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Maverick87

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Everything posted by Maverick87

  1. Get out of family medicine. My situation was similar to yours. That feeling at the pit of your stomach before you go to work? Yes, I know that feeling....very well. Now, I'm in a specialty where I'm happy and not even remotely stressed out.
  2. This didn't happen to me, but a close friend and colleague. When I was in the military, my colleague noticed that a patient had gotten multiple off-base prescriptions for high dose narcotics. She called her in to talk about it. The patient flipped out and made a false claim of physical assault. This was the wife of a high ranking officer. Our command tried to cover it up and they tried to court martial my colleague and ruin her career as a provider. We all fought for her, were deposed, and wrote sworn statements on her behalf. Ultimately, it was thrown out and no court martial occurred.
  3. Typical wanna be doctor response. Know your role or go to medical school.
  4. Exactly. I've interviewed at multiple specialty practices and a good portion are run this way. Ultimately, this setup is a great business move for the physician owners: they get to see more patients and get to bill higher. And it's good for us: no liability at all, little to no stress, work is finished at work (and I have legit 40 hour week). Plus, I get paid well and have great benefits. And, as I said, I'm intimately involved in research to the point that I actually feel like I'm making a difference in medicine as a whole, instead of just churning out patients. Way way better tha
  5. Look down on it all you want. I love the setup. If you'd like a shit job where you work your ass off and incur a doctor's liability without the pay to go with it, have at it, hoss. I'll take the fun, interesting, less stressful job with cool bosses and research component. PS: Calm down with obvious bitterness. It's not a good look, friend.
  6. My situation is awesome. I work in a specialty. We have a situation where the physicians see each patient. The PAs start the patient off, come up with a plan, and execute the plan. The physicians pop in midway through and talk to the patients, confirm our plans, etc. This way, we see the patients, do most of the work, and also learn a ton with limited liability. I, personally, see anywhere from about 10 to about 20 patients per day. If we (the PAs) get too far beyond with patients, the physicians jump in and see them. We work as a team. I also get to do research (I'm currently particip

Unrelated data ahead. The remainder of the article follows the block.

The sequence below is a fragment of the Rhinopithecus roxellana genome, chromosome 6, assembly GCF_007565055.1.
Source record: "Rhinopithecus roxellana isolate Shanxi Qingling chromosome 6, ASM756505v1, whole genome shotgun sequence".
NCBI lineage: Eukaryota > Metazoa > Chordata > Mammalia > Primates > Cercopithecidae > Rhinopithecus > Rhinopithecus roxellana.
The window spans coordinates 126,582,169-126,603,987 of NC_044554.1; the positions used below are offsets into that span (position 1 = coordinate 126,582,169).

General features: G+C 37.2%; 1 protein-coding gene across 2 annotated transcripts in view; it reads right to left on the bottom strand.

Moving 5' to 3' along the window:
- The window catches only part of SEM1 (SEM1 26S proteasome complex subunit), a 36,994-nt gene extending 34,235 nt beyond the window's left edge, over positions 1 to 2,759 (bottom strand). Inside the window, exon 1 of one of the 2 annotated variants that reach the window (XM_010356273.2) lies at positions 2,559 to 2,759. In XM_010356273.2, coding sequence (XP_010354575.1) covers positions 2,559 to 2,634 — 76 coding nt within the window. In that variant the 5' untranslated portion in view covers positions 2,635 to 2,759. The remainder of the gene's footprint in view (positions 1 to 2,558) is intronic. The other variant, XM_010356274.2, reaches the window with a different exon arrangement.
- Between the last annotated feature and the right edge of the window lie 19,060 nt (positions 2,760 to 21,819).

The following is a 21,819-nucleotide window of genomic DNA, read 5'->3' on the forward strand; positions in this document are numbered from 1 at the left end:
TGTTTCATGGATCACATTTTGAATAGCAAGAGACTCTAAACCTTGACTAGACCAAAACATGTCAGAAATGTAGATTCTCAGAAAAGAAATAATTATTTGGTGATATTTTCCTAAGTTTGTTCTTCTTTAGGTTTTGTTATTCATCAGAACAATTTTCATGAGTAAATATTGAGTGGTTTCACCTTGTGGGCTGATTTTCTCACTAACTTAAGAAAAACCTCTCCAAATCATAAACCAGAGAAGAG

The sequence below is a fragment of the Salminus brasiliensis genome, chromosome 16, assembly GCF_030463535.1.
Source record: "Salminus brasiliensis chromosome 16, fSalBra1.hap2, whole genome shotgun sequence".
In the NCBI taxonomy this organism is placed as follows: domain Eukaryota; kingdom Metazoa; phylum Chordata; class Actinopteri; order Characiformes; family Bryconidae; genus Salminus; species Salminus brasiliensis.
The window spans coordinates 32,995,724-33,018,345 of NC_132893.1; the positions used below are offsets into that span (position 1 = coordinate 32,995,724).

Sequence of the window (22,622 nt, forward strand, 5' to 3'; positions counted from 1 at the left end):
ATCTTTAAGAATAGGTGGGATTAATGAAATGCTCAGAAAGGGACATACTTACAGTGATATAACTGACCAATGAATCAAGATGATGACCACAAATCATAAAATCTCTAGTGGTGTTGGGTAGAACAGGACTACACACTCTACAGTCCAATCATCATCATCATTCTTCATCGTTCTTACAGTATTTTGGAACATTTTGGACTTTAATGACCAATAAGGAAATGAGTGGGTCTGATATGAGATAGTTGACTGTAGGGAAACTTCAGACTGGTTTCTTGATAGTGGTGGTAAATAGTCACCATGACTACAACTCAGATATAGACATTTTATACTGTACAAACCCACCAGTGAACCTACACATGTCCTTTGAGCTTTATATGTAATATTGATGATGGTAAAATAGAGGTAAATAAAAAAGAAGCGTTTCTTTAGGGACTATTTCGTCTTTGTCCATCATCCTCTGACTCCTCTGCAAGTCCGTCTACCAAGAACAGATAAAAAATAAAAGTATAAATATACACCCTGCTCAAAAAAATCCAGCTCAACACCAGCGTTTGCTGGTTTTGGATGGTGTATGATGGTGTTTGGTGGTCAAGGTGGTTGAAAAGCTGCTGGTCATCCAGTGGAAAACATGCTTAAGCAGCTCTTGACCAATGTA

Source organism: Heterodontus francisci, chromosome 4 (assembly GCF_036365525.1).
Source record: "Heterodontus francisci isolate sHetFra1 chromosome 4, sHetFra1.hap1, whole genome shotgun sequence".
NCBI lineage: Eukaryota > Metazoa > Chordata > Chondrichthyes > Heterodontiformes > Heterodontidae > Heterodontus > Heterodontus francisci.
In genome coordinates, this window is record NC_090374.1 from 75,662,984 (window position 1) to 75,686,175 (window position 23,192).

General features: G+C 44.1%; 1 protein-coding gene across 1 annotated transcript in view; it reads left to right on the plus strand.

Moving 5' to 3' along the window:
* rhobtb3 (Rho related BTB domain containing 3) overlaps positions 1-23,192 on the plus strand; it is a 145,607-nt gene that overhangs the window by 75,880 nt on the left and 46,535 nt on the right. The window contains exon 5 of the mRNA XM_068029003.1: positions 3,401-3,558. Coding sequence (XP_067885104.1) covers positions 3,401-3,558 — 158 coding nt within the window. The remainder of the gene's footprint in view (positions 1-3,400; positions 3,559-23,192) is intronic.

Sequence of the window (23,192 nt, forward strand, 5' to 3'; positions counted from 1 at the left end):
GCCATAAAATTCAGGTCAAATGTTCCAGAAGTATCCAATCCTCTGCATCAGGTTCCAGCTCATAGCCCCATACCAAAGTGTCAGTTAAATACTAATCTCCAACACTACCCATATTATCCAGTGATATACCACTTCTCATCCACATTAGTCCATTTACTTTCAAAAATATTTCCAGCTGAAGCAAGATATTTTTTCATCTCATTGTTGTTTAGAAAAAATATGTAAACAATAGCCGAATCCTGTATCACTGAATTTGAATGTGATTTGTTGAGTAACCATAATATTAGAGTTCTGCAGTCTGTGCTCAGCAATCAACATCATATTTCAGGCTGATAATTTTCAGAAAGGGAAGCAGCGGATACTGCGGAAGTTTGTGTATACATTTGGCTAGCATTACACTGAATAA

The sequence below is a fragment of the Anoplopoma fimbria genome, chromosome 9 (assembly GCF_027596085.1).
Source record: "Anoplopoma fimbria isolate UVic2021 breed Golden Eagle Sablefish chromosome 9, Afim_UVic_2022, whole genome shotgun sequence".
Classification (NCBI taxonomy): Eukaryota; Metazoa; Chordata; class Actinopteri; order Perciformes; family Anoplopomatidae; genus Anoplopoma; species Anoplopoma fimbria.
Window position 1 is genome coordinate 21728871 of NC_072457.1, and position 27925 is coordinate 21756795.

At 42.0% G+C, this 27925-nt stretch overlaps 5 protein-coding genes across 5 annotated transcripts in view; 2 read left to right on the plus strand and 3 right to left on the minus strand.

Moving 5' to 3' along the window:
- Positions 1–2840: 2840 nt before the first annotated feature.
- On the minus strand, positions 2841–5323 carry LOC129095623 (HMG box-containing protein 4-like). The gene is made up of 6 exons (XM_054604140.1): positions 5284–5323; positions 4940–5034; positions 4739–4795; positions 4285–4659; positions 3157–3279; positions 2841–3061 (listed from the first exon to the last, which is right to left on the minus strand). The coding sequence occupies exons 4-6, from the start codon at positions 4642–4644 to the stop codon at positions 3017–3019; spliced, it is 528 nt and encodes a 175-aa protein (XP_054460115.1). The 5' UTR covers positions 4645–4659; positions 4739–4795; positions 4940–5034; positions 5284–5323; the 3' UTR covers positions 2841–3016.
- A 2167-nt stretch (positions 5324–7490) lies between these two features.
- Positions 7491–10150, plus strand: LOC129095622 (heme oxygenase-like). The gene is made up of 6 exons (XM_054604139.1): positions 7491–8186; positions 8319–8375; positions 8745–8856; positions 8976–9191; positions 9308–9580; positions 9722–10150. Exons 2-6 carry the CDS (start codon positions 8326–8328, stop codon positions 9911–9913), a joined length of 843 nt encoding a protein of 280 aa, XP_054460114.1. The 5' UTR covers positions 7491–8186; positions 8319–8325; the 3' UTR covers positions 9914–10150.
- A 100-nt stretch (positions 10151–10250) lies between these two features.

7. This. I also find many primary care offices to kill their providers and to be poorly run, for the most part. After 4 years in primary care, I'm now happily working in a specialty where I see crazy things that I didn't know exist. I'm not stressed out at all here, I'm treated with respect, and we have qualified staff in the important positions (an RN office manager and a MBA business manager). I also completely lucked out with the doctors I work for. They're awesome, flexible, and are considered to be some of the best in their field. We also do cutting edge research here and I'm a sub-i
  8. Being on site is not necessarily a good way to smell out deceit either. And I disagree with you. Some people are VERY good liars.
  9. Unfortunately, an internet search will usually not tell you what you need to know. You really can't know a place until you work there. During interviews, many dysfunctional employers will inadvertently admit high turnover or do something blatantly sketchy. The smarter ones will conceal this information on all fronts and not allow you to be in a situation where you can discover it until you begin working there. The best thing to do when one starts a job is to not become emotionally invested in the job too soon. Shut up and observe. If you notice something off at the beginning, trust that th
  10. I'm not suggesting that you put his name here. I was just wondering how you discovered that information. I have more than a few classmates that finished PA school and simply dropped off the map. Some of them, I was close with and they just disappeared (deleted social media accounts, etc). I've often wondered what became of them. But, in the end, it's hard to know what's going on with people behind closed doors and it can be hard to predict what people will do if you don't them very well. I had similar opportunities to your classmate when I was in the military: I was lonely, isolated, a
  11. How were you able to tell that last part just by searching Linkedin and Google? Was it in the news or something?